Tuesday, January 21, 2014
A NEW (EVE) WAY OF GETTING THINGS DONE IN CONGRESS
Yes, I know it’s hard to believe but there was a very encouraging article by Ed O’Keefe in the January 16th edition of the Washington Post (1). In his article, Mr. O’Keefe states that “while the country has been distracted by extended disagreements in Washington, led mostly by men, a cast of powerful female lawmakers has been amassing some notable victories.” He goes on to credit EVE Senators who now hold key leadership positions with being the creative and cooperative force behind the few legislative accomplishments in the 113th Congress.
1. The $1.1 trillion spending plan approved this week was the handiwork of Senate Appropriations Committee Chairman Barbara A. Mikulski (D-MD) and her House counterpart, Harold Rogers (R-KY).
2. In December, when lawmakers approved a budget deal with big majorities in both chambers, credit went to Senate Budget Committee Chairman Patty Murray (D-WA) and House Budget Committee Chairman Paul Ryan (R-WI).
3. Next month, when attention will turn to passing a farm bill, Senate Agriculture Committee Chairman Debbie Stabenow (D-MI), who has spent three years working on the measure with House Agriculture Committee Chairman Frank D. Lucas (R-OK), will be at the center of the action.
In addition to crucial legislation, EVE in Congress are shaping and influencing debates that speak to some of our most fundamental freedoms.
* Last year, seven EVE on the Senate Armed Services Committee took the lead on writing a historic plan to revamp how the military handles cases of sexual assault and rape which was included in the annual Pentagon policy bill.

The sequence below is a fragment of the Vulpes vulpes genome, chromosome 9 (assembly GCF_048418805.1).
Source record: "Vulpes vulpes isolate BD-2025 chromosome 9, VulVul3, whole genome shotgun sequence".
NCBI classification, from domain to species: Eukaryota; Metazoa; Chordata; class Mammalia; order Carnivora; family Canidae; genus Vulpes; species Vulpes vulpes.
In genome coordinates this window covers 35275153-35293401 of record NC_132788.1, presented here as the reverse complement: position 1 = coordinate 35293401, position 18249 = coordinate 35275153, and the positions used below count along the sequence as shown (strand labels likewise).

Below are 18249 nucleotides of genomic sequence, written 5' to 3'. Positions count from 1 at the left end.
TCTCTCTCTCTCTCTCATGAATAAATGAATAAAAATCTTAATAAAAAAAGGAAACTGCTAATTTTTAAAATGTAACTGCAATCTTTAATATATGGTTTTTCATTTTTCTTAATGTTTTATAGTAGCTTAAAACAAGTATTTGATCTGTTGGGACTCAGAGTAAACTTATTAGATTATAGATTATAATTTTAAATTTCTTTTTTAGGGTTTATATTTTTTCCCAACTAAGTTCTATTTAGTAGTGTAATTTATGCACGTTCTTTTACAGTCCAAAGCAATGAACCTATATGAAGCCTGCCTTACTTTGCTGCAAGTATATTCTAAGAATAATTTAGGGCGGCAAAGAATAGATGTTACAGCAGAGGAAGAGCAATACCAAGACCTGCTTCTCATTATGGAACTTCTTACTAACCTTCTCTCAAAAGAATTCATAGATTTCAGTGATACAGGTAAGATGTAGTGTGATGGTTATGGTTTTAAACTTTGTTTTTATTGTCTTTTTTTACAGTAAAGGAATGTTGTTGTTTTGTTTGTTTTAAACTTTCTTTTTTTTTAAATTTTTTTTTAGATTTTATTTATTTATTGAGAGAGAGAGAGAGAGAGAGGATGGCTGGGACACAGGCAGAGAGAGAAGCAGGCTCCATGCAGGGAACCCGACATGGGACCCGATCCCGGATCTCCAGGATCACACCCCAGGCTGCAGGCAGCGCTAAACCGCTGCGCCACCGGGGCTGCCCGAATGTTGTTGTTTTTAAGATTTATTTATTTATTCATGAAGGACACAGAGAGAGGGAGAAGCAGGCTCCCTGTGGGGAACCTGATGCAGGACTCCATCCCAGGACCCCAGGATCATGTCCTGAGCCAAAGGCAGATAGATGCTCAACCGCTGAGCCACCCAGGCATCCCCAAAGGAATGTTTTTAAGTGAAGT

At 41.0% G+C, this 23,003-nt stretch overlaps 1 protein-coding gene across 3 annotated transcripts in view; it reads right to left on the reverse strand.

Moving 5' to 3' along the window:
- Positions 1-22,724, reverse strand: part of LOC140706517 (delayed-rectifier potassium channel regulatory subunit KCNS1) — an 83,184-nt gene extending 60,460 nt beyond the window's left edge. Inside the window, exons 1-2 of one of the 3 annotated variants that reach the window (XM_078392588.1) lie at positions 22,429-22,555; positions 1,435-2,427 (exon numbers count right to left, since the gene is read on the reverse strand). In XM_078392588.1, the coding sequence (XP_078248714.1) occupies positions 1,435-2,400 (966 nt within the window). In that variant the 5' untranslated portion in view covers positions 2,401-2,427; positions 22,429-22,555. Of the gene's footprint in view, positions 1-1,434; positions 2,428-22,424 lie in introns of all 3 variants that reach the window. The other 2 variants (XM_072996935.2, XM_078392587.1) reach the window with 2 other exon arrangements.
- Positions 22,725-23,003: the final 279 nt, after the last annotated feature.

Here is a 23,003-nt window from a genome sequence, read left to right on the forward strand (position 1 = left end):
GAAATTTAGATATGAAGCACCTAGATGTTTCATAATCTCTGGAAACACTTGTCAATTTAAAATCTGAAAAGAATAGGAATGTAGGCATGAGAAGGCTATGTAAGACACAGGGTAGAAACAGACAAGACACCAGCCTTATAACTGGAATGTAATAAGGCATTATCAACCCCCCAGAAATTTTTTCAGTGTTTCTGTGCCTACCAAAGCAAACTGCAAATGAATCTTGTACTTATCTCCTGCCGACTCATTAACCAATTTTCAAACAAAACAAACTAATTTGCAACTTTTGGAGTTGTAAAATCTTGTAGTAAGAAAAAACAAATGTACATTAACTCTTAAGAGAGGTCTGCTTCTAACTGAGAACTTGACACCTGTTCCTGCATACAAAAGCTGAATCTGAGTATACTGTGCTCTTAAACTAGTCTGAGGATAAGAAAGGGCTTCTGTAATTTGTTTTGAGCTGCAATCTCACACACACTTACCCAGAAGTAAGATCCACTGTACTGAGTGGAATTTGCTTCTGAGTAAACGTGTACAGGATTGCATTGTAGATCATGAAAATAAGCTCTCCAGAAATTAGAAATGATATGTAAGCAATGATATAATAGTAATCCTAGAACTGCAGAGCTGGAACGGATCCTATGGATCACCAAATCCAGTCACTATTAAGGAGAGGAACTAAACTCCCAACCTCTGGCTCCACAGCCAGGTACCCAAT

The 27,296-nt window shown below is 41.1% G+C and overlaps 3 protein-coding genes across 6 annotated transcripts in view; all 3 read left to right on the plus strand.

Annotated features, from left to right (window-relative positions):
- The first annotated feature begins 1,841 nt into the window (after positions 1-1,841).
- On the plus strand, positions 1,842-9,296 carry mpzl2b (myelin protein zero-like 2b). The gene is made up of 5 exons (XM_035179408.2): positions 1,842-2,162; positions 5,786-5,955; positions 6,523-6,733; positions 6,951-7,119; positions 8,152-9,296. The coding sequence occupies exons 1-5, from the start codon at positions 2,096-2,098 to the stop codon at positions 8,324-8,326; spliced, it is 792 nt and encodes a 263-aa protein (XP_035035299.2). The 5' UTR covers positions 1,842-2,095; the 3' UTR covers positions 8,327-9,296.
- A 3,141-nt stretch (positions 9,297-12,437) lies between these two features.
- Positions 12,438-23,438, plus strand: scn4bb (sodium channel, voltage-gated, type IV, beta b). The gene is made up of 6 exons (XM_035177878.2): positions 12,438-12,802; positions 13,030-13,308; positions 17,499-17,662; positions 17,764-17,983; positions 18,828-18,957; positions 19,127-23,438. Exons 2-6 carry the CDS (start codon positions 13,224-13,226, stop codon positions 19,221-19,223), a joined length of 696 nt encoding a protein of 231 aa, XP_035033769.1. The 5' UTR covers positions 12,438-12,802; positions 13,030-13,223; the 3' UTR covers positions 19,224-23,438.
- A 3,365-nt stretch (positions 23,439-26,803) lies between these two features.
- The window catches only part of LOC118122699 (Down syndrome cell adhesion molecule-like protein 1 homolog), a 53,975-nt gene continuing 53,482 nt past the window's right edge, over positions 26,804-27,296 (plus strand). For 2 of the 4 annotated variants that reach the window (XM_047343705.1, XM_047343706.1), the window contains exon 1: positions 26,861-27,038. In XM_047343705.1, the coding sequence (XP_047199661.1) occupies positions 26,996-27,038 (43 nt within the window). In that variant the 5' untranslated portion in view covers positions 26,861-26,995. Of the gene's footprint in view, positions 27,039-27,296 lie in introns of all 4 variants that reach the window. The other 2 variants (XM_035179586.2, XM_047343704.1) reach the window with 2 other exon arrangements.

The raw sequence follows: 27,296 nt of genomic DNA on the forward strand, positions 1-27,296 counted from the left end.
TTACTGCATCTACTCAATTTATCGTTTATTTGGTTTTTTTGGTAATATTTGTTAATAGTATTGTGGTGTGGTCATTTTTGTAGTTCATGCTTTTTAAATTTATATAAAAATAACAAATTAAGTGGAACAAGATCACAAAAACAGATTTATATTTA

* In coming weeks, Senate Intelligence Committee Chairman Dianne Feinstein (D-CA) will begin a debate about reforming the National Security Agency.
After the dismally unproductive session Congress had last year, there’s a feeling among many people that some things in Congress are starting to function better because of the power that EVE now hold. Mr. O’Keefe quotes two EVE Senators’ thinking on why this is happening.
Sen. Kirsten Gillibrand (D-NY) said, “It’s not surprising that every time I’ve passed a piece of legislation, I’ve had a strong Republican woman helping me across the aisle. Women are often very good at finding common ground and building bipartisan support.”
And Sen. Mikulski gave a more down to earth description when she said, “While we work on the macro issues, we also work on macaroni-and-cheese issues.”
There is great hope for our nation when EVE in the U.S. Congress can promote a culture of “people before power” and “caring more about getting results than taking credit” – two foundations of the (r)evolution to create a safer, happier, more productive world.